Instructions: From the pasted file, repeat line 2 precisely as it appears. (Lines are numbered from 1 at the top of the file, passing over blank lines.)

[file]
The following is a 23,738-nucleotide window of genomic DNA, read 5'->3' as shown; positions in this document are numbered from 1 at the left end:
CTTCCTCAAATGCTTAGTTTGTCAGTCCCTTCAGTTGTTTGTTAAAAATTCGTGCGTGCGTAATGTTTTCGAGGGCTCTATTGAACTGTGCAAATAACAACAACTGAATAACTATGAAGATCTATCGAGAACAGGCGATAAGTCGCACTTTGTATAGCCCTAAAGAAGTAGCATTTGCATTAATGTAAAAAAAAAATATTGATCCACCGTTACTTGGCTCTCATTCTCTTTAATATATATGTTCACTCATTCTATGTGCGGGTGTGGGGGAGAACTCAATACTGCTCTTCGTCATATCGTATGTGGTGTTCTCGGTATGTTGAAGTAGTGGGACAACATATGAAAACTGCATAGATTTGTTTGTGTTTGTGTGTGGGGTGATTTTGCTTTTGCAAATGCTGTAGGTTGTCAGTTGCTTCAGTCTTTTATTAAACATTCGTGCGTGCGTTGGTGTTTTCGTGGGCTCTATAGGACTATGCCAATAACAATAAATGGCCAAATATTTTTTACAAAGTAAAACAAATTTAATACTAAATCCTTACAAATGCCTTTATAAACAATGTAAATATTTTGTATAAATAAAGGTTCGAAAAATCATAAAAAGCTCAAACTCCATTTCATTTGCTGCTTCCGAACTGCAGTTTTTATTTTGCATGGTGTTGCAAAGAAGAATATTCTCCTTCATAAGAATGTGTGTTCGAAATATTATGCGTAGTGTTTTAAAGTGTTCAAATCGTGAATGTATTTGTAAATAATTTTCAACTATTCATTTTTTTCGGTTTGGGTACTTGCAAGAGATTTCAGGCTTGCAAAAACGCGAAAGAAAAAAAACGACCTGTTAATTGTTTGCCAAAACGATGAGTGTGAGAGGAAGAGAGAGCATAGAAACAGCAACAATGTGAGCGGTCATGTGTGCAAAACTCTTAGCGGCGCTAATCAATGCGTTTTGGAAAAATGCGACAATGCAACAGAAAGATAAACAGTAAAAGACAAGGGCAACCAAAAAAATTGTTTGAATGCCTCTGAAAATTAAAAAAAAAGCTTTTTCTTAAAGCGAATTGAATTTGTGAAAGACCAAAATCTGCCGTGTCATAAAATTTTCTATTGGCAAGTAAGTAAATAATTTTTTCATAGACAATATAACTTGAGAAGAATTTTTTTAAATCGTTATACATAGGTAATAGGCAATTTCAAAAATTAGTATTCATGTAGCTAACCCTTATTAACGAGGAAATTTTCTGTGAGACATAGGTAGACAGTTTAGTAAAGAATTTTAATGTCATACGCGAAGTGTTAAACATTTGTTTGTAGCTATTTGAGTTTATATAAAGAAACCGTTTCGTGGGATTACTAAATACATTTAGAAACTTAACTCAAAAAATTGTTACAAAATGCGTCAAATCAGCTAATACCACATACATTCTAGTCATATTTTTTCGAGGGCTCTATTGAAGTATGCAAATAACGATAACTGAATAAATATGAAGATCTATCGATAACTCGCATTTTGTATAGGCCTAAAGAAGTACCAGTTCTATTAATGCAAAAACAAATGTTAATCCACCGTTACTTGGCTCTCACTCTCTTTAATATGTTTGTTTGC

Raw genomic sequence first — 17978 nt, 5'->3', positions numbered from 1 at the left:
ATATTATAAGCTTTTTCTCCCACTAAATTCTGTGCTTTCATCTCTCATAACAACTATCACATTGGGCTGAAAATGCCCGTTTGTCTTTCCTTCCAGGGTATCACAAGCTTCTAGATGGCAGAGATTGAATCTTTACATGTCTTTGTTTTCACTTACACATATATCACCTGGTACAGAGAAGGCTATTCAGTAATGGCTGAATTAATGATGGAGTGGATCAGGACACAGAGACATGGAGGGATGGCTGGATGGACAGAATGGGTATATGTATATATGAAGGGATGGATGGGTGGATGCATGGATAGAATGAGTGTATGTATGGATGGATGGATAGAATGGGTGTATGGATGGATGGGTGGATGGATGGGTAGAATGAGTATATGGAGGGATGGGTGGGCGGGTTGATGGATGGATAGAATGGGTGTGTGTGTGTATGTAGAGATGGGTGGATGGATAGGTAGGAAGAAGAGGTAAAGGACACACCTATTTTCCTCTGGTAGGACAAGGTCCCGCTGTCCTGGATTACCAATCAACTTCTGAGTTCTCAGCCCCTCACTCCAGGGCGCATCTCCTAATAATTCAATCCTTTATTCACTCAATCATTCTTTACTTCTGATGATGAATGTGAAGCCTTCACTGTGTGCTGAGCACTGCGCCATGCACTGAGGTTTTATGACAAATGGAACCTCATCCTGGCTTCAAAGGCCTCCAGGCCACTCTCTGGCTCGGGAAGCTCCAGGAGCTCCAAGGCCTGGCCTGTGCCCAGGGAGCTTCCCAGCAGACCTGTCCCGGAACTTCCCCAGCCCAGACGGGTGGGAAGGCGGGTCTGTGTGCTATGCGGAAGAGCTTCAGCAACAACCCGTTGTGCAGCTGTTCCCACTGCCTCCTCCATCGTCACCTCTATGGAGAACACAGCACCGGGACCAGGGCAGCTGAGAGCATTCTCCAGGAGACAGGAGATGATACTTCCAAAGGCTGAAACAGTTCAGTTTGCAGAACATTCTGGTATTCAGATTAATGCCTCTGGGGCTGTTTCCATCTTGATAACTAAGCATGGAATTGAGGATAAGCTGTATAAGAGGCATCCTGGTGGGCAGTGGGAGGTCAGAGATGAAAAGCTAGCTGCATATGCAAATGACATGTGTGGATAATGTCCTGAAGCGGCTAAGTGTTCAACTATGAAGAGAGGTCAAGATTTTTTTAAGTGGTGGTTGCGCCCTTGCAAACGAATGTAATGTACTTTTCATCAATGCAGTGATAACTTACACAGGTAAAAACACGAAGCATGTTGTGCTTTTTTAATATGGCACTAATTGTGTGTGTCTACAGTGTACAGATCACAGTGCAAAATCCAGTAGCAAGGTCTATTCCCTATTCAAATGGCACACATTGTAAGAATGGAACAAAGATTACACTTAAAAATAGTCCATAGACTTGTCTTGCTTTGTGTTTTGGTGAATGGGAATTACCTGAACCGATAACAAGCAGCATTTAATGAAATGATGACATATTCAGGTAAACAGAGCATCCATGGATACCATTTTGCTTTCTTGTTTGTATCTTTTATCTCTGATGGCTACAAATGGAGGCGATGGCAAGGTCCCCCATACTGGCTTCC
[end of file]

CTTCCTCAAATGCTTAGTTTGTCAGTCCCTTCAGTTGTTTGTTAAAAATTCGTGCGTGCGTAATGTTTTCGAGGGCTCTATTGAACTGTGCAAATAACAACAACTGAATAACTATGAAGATCTATCGAGAACAGGCGATAAGTCGCACTTTGTATAGCCCTAAAGAAGTAGCATTTGCATTAATGTAAAAAAAAAATATTGATCCACCGTTACTTGGCTCTCATTCTCTTTAATATATATGTTCACTCATTCTATGTGCGGGTGTGGGGGAGAACTCAATACTGCTCTTCGTCATATCGTATGTGGTGTTCTCGGTATGTTGAAGTAGTGGGACAACATATGAAAACTGCATAGATTTGTTTGTGTTTGTGTGTGGGGTGATTTTGCTTTTGCAAATGCTGTAGGTTGTCAGTTGCTTCAGTCTTTTATTAAACATTCGTGCGTGCGTTGGTGTTTTCGTGGGCTCTATAGGACTATGCCAATAACAATAAATGGCCAAATATTTTTTACAAAGTAAAACAAATTTAATACTAAATCCTTACAAATGCCTTTATAAACAATGTAAATATTTTGTATAAATAAAGGTTCGAAAAATCATAAAAAGCTCAAACTCCATTTCATTTGCTGCTTCCGAACTGCAGTTTTTATTTTGCATGGTGTTGCAAAGAAGAATATTCTCCTTCATAAGAATGTGTGTTCGAAATATTATGCGTAGTGTTTTAAAGTGTTCAAATCGTGAATGTATTTGTAAATAATTTTCAACTATTCATTTTTTTCGGTTTGGGTACTTGCAAGAGATTTCAGGCTTGCAAAAACGCGAAAGAAAAAAAACGACCTGTTAATTGTTTGCCAAAACGATGAGTGTGAGAGGAAGAGAGAGCATAGAAACAGCAACAATGTGAGCGGTCATGTGTGCAAAACTCTTAGCGGCGCTAATCAATGCGTTTTGGAAAAATGCGACAATGCAACAGAAAGATAAACAGTAAAAGACAAGGGCAACCAAAAAAATTGTTTGAATGCCTCTGAAAATTAAAAAAAAAGCTTTTTCTTAAAGCGAATTGAATTTGTGAAAGACCAAAATCTGCCGTGTCATAAAATTTTCTATTGGCAAGTAAGTAAATAATTTTTTCATAGACAATATAACTTGAGAAGAATTTTTTTAAATCGTTATACATAGGTAATAGGCAATTTCAAAAATTAGTATTCATGTAGCTAACCCTTATTAACGAGGAAATTTTCTGTGAGACATAGGTAGACAGTTTAGTAAAGAATTTTAATGTCATACGCGAAGTGTTAAACATTTGTTTGTAGCTATTTGAGTTTATATAAAGAAACCGTTTCGTGGGATTACTAAATACATTTAGAAACTTAACTCAAAAAATTGTTACAAAATGCGTCAAATCAGCTAATACCACATACATTCTAGTCATATTTTTTCGAGGGCTCTATTGAAGTATGCAAATAACGATAACTGAATAAATATGAAGATCTATCGATAACTCGCATTTTGTATAGGCCTAAAGAAGTACCAGTTCTATTAATGCAAAAACAAATGTTAATCCACCGTTACTTGGCTCTCACTCTCTTTAATATGTTTGTTTGC